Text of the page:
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America COMPETES Act: The Innovation Agenda

The 110th Congress is taking American in a New Direction, to help ensure our nation's global economic competitiveness for generations to come--through a new emphasis on math, science, engineering, and technology education, and a renewed commitment to basic research.

On August 2, 2007, the House passed the final House-Senate agreement on the America COMPETES Act, H.R. 2272. On August 9, the President signed this bill into law.

This legislation is the culmination of a year and a half-long, bipartisan effort to pass an Innovation Agenda that boldly responds to the global economic challenges identified in the 2005 National Academies report, Rising above the Gathering Storm.  It ensures American students, teachers, businesses, and workers are prepared to continue leading the world in innovation, research, and technology well into the future.

A New Generation Of Innovators

America's greatest resource for innovation is in classrooms across this country.  This legislation will train more of our students in math, science, engineering, and technology, to turn ideas into innovative technologies to boost our economy and create good American jobs.  Future innovators must reflect the diversity of our country, and our efforts to train them for the global economy must reflect the needs of the marketplace.

To achieve this goal, this legislation:

  • Invests in 25,000 new teachers through professional development, summer training institutes, graduate education assistance, and scholarships through NSF's Noyce Teacher Scholarship Program and Math and Science Partnerships Program.
  • Ensures more highly qualified teachers in the classroom, in the fields of mathematics, science, engineering, technology, and critical foreign languages through grant programs that provide baccalaureate degrees in these areas with concurrent teacher certification. Also authorizes competitive grants to establish programs focused on math for elementary and secondary schools including training for teachers with a focus on serving high-needs schools.
  • Establishes a public-private partnership with the business community and institutions of higher education to develop programs to educate and train mathematicians, scientists and engineers to meet the workforce demands of the business industry. 
  • Expands access to Advanced Placement (AP) and International Baccalaureate (IB) classes for students and increases the number of qualified AP/IB teachers.
  • Enhances the ability of states to build more competitive workforces, through P-16+ Councils and other tools, to coordinate education and workforce goals with industry and community leaders, and to identify the challenges of recruiting and retaining students in innovative fields.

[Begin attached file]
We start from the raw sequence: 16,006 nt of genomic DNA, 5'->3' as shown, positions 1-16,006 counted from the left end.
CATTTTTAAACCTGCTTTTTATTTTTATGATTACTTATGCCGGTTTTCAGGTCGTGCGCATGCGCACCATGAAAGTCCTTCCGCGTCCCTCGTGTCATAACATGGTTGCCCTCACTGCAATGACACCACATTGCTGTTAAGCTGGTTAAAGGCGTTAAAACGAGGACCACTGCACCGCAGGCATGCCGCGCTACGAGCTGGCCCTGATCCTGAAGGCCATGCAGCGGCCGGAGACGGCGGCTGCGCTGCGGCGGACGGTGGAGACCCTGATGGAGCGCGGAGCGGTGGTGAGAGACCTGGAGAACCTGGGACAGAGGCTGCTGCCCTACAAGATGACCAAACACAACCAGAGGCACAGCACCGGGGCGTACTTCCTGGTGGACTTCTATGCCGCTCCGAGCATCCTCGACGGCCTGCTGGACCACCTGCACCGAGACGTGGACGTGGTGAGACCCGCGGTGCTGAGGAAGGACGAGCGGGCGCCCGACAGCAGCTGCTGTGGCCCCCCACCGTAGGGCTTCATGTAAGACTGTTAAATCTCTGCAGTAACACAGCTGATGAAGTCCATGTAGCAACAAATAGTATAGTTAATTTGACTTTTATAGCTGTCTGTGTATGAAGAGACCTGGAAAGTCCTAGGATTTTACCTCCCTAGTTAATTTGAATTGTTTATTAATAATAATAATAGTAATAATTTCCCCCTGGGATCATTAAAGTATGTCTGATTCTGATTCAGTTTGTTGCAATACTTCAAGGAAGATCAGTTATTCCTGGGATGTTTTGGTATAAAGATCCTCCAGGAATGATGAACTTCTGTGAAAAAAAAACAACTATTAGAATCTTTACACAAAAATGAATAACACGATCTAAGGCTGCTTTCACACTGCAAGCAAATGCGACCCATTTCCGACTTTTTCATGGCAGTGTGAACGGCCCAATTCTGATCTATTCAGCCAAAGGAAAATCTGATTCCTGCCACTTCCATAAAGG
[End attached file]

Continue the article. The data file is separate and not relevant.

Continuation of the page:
• Broadens the participation of minorities and women in science and engineering fields at all levels, from Kindergarten students to advanced researchers.

A Sustained Commitment To Research & Development

Independent scientific research provides the foundation for innovation and future technologies. But U.S. federal funding for R&D has declined steadily over the last decade, and sound science has been compromised by political interference.

This legislation:

  • Invests in basic research and development and puts us on a path to double funding for the National Science Foundation (NSF), the National Institute of Standards and Technology (NIST), and the Department of Energy's Office of Science.
  • Provides grants for outstanding researches in the early stages of their careers at both NSF and the Department of Energy.
  • Coordinates and prioritizes research infrastructure needs at universities and national labs, strengthens planning and coordination for interagency research and development in information technology including deployment of high performance computers for use by the research community, and establishes a Presidential innovation award.

A Declaration Of Energy Independence

America must implement a bold energy strategy to create new high-paying jobs, strengthen our national security, reduce costs for American consumers, and reduce global warming.  A skilled ‘green' workforce and new clean energy technologies will be the economic engines of the 21st century.

The 110th Congress is passing separate Energy Independence legislation, as well as in this legislation:

  • Strengthens our national commitment to energy research and innovation, by creating a new Advanced Research Projects Agency for Energy (ARPA-E), like we already have for the Department of Defense.  The agency will help provide talent and resources for high-risk, high-reward energy research and technology development, and help attract investment for the next generation of revolutionary technologies.

A Focus On Small Business Innovation

Small businesses are often the catalysts for technological innovation. The evolution from idea to marketable product, guided by a successful business plan, has led to entrepreneurial successes that have made small businesses star players in our technological revolution.  Yet small businesses face significant hurdles, both regulatory and market-based, that limit their efforts to transform ideas into jobs. Removing these hurdles has been a key goal of the Innovation Agenda.

This legislation:

  • Spurs new manufacturing processes and techniques by putting funding for the Manufacturing Extension Partnership (MEP) on a path to doubling over 10 years.  The partnership also leverages federal, state, and private dollars.
  • Supports high-risk, high-reward, pre-competitive technology development, with high potential for public benefit, with a new initiative, the Technology Innovation Program (TIP), to focus on small and medium-sized companies.